Over time, as advertising revenues increased, the networks soured on the bargain, and wanted out. That's when a new deal surfaced: The feds would drop some of their valuable time slots if networks would incorporate antidrug messages into a few of their most popular programs, like "7th Heaven," "E.R." and "Chicago Hope." And, oh, yes the White House would take a look at the scripts before taping, thank you very much.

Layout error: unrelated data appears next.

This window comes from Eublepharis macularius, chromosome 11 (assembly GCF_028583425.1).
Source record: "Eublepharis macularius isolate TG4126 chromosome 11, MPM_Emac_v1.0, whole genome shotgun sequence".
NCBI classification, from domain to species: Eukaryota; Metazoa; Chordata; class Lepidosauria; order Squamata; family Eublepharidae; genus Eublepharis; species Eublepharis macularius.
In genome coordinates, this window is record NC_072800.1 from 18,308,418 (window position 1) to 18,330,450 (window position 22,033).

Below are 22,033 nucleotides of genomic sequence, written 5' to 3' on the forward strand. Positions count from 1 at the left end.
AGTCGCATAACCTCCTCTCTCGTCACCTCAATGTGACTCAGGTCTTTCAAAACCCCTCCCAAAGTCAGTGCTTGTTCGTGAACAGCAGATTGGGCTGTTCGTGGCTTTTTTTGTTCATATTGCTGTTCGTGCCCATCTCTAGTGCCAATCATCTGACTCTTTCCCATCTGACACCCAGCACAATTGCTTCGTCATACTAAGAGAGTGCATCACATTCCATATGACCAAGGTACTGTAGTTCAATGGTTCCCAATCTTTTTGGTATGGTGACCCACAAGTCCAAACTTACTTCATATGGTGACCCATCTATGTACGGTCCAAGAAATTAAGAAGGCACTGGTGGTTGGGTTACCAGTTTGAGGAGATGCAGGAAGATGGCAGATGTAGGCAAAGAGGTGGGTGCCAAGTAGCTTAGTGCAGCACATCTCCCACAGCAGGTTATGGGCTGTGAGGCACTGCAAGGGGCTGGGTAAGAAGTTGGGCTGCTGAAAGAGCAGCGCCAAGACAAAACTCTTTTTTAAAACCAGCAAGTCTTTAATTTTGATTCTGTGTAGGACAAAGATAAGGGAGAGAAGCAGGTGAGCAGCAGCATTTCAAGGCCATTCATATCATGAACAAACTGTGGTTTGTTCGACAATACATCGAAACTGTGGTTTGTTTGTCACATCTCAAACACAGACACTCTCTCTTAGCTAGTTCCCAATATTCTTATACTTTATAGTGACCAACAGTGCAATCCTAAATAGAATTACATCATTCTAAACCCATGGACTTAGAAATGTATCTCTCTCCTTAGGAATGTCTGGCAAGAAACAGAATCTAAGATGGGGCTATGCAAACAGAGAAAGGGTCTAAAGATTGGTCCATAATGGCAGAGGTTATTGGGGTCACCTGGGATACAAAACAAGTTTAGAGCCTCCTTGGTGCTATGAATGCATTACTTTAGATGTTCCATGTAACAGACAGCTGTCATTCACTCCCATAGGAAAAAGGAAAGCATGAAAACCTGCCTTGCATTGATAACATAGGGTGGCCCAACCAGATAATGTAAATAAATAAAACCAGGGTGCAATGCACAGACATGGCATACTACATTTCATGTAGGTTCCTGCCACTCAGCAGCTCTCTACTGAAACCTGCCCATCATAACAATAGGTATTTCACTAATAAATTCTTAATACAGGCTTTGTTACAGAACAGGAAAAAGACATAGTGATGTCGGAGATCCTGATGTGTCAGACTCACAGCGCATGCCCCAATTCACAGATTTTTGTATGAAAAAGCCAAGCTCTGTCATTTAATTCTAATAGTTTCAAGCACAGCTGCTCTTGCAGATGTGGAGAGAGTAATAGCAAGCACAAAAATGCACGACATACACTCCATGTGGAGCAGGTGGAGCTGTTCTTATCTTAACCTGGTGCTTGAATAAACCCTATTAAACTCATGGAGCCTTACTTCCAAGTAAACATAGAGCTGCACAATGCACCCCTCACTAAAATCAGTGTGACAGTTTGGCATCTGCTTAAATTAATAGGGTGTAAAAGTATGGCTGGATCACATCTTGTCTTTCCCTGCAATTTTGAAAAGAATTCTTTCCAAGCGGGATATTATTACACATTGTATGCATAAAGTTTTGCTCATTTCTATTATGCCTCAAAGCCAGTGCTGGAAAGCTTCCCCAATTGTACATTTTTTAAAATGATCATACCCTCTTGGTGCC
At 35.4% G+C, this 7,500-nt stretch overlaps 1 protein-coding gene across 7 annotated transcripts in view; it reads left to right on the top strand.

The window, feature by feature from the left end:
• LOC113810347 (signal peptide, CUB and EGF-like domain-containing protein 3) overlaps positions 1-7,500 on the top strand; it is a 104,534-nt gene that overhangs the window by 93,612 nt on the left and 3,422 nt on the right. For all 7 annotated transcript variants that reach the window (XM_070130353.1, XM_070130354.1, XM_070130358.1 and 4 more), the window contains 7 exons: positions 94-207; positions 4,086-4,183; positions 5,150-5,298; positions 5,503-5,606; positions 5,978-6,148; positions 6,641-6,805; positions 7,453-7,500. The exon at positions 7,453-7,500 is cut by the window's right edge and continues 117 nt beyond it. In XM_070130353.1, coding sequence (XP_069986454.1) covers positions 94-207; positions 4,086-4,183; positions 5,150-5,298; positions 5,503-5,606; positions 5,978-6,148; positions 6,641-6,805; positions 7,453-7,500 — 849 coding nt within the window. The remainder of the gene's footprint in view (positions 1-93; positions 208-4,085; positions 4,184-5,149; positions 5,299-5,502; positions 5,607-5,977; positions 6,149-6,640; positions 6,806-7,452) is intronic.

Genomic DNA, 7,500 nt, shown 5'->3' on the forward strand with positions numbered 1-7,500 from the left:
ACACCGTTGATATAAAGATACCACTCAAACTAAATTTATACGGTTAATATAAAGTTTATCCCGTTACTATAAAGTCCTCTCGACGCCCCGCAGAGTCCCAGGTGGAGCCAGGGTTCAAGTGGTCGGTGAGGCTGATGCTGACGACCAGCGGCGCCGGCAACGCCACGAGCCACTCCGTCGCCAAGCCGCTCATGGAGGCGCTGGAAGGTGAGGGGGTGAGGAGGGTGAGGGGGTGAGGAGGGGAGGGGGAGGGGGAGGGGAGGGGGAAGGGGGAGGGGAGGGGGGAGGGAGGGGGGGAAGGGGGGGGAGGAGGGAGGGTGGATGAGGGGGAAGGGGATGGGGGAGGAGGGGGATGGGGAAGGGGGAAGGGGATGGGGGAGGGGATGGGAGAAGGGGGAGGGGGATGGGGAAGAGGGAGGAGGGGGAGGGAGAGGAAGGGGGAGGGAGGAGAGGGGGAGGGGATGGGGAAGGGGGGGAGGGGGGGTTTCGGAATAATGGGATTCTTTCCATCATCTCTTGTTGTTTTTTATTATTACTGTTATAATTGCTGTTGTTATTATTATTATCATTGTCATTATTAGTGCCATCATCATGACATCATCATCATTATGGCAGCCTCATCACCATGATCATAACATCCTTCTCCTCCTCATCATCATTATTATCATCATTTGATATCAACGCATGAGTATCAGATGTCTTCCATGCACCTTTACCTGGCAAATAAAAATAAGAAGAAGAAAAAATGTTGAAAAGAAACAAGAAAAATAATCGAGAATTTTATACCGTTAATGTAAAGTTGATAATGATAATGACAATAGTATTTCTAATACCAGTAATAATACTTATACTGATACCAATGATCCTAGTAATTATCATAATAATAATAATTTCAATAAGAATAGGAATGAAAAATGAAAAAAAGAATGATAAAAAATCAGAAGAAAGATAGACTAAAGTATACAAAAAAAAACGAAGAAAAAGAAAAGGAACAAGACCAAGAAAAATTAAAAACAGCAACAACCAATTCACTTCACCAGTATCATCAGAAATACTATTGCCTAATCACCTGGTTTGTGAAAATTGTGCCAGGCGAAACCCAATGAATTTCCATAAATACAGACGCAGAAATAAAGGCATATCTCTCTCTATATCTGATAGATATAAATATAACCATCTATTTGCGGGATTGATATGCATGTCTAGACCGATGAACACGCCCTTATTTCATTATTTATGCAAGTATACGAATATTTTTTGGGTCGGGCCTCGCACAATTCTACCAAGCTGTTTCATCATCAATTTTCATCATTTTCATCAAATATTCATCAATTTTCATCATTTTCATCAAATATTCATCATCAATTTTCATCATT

"In principle, the idea of a broadcast network essentially taking a payoff to change its content is at the least unseemly, gross and pathetic," says TIME television writer James Poniewozik. Is this little deal tantamount to censorship? Not exactly, says Poniewozik. "I wouldn't call it censorship since it's a voluntary arrangement on both sides." And no one is holding a gun to the collective head of network brass instead, they're holding a hefty check. "And as we know now," says Poniewozik, "money can be far more persuasive than almost anything." Except, of course, for the thunderous "click" of 250 million television sets being turned off in disgust.